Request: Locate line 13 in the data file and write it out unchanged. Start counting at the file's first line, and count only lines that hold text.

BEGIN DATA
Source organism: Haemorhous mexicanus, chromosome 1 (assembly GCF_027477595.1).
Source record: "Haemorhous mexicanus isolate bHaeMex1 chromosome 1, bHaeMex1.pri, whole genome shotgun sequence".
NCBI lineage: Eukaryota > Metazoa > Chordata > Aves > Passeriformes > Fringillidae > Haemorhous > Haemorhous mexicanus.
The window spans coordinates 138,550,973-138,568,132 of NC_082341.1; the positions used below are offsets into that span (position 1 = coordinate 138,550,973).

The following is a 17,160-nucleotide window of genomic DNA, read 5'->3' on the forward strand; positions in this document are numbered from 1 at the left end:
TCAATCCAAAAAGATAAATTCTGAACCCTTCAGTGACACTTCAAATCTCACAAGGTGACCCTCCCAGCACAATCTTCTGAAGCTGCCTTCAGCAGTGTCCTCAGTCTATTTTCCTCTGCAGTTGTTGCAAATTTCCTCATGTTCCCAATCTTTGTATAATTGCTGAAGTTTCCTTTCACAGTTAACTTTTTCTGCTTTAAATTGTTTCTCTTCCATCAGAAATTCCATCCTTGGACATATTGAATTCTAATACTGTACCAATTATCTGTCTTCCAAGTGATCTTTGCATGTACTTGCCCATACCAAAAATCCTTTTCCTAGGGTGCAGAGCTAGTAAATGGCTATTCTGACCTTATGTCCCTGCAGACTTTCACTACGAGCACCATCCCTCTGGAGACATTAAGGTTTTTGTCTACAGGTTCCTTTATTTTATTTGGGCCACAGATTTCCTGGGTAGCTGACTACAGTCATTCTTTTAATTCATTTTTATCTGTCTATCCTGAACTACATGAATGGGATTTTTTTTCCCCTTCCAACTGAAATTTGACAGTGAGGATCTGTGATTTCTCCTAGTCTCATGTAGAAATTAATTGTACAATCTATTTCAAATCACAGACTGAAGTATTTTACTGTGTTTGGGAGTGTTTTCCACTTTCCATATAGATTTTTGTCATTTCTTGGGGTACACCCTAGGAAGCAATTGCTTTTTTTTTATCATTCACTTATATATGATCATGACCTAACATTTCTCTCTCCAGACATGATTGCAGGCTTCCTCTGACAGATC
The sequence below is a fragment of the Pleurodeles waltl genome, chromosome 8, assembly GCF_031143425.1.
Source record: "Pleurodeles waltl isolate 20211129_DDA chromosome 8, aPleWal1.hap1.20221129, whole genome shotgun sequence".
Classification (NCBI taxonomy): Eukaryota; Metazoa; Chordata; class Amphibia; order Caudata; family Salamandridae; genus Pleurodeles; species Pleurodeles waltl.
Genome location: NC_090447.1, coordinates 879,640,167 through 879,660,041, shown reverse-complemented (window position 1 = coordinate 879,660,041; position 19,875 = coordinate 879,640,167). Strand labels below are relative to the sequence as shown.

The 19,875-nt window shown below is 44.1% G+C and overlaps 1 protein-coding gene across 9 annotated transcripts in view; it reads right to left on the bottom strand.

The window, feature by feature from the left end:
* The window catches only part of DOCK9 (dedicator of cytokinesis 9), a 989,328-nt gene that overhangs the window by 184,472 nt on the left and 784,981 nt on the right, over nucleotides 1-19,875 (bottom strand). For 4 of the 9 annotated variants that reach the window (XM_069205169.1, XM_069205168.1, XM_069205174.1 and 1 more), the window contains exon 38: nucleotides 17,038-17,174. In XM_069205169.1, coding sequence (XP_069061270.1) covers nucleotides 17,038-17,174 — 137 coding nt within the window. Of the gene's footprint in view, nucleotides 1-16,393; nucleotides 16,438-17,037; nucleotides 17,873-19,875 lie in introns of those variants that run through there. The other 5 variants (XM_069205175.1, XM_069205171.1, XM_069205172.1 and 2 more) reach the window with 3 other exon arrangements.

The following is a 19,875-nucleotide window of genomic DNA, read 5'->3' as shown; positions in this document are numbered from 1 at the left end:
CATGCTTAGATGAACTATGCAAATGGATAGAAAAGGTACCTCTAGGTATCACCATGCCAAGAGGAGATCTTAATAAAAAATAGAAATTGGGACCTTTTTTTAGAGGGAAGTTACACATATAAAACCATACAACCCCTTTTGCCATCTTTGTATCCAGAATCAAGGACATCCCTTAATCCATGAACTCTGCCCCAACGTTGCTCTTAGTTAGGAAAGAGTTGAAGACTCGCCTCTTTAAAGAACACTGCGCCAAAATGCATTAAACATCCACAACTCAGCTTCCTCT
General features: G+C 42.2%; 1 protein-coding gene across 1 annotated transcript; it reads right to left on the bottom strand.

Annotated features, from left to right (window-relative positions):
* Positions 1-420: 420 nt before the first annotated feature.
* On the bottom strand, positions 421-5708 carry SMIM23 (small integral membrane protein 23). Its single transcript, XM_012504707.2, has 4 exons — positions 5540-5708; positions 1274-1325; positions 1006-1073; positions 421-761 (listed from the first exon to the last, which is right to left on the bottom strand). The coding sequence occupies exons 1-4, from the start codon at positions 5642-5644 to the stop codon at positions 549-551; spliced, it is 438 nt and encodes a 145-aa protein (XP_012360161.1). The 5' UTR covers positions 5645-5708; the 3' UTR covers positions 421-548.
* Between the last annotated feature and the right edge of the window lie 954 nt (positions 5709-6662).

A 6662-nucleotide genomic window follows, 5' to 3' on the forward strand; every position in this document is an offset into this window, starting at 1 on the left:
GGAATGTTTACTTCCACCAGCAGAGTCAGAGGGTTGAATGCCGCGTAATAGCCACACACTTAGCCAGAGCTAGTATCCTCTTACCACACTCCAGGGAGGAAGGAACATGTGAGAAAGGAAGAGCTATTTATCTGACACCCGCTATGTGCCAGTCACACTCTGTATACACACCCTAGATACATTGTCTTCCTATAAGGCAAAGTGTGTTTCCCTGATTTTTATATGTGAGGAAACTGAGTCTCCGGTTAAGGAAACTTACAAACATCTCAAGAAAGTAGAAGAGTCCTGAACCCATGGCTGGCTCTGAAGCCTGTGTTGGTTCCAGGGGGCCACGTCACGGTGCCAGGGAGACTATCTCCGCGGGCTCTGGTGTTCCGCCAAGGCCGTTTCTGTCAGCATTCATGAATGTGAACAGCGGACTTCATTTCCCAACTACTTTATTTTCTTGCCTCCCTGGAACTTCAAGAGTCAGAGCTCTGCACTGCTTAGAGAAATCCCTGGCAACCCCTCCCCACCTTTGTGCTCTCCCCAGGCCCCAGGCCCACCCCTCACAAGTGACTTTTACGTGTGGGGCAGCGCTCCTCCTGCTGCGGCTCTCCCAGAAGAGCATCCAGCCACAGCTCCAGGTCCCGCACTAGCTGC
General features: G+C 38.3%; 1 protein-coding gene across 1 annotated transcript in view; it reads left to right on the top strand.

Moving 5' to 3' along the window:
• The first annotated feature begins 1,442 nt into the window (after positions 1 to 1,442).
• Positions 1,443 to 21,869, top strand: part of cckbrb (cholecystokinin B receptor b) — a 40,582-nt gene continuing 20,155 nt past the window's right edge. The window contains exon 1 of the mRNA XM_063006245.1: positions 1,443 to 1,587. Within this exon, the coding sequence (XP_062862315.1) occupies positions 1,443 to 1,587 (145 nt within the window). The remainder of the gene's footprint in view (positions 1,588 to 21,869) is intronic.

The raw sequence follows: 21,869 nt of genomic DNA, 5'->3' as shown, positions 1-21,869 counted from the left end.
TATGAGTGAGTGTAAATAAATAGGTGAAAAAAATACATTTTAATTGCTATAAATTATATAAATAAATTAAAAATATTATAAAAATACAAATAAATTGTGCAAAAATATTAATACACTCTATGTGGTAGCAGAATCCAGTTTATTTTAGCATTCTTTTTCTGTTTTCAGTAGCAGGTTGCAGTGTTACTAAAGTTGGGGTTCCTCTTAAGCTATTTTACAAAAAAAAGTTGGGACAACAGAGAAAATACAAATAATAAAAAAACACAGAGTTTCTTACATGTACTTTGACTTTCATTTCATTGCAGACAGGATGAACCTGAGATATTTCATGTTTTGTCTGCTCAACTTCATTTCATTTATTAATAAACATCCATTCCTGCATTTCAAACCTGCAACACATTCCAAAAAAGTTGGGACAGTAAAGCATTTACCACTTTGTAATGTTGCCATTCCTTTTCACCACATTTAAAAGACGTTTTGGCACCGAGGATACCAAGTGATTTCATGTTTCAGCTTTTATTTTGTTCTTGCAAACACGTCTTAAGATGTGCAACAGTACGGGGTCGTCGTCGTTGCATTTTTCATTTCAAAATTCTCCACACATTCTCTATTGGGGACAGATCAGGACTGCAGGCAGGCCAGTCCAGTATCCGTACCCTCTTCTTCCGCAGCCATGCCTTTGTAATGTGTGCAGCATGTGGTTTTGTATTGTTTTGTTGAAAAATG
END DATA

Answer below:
* The window catches only part of DOCK9 (dedicator of cytokinesis 9), a 989,328-nt gene that overhangs the window by 184,472 nt on the left and 784,981 nt on the right, over nucleotides 1-19,875 (bottom strand). For 4 of the 9 annotated variants that reach the window (XM_069205169.1, XM_069205168.1, XM_069205174.1 and 1 more), the window contains exon 38: nucleotides 17,038-17,174. In XM_069205169.1, coding sequence (XP_069061270.1) covers nucleotides 17,038-17,174 — 137 coding nt within the window. Of the gene's footprint in view, nucleotides 1-16,393; nucleotides 16,438-17,037; nucleotides 17,873-19,875 lie in introns of those variants that run through there. The other 5 variants (XM_069205175.1, XM_069205171.1, XM_069205172.1 and 2 more) reach the window with 3 other exon arrangements.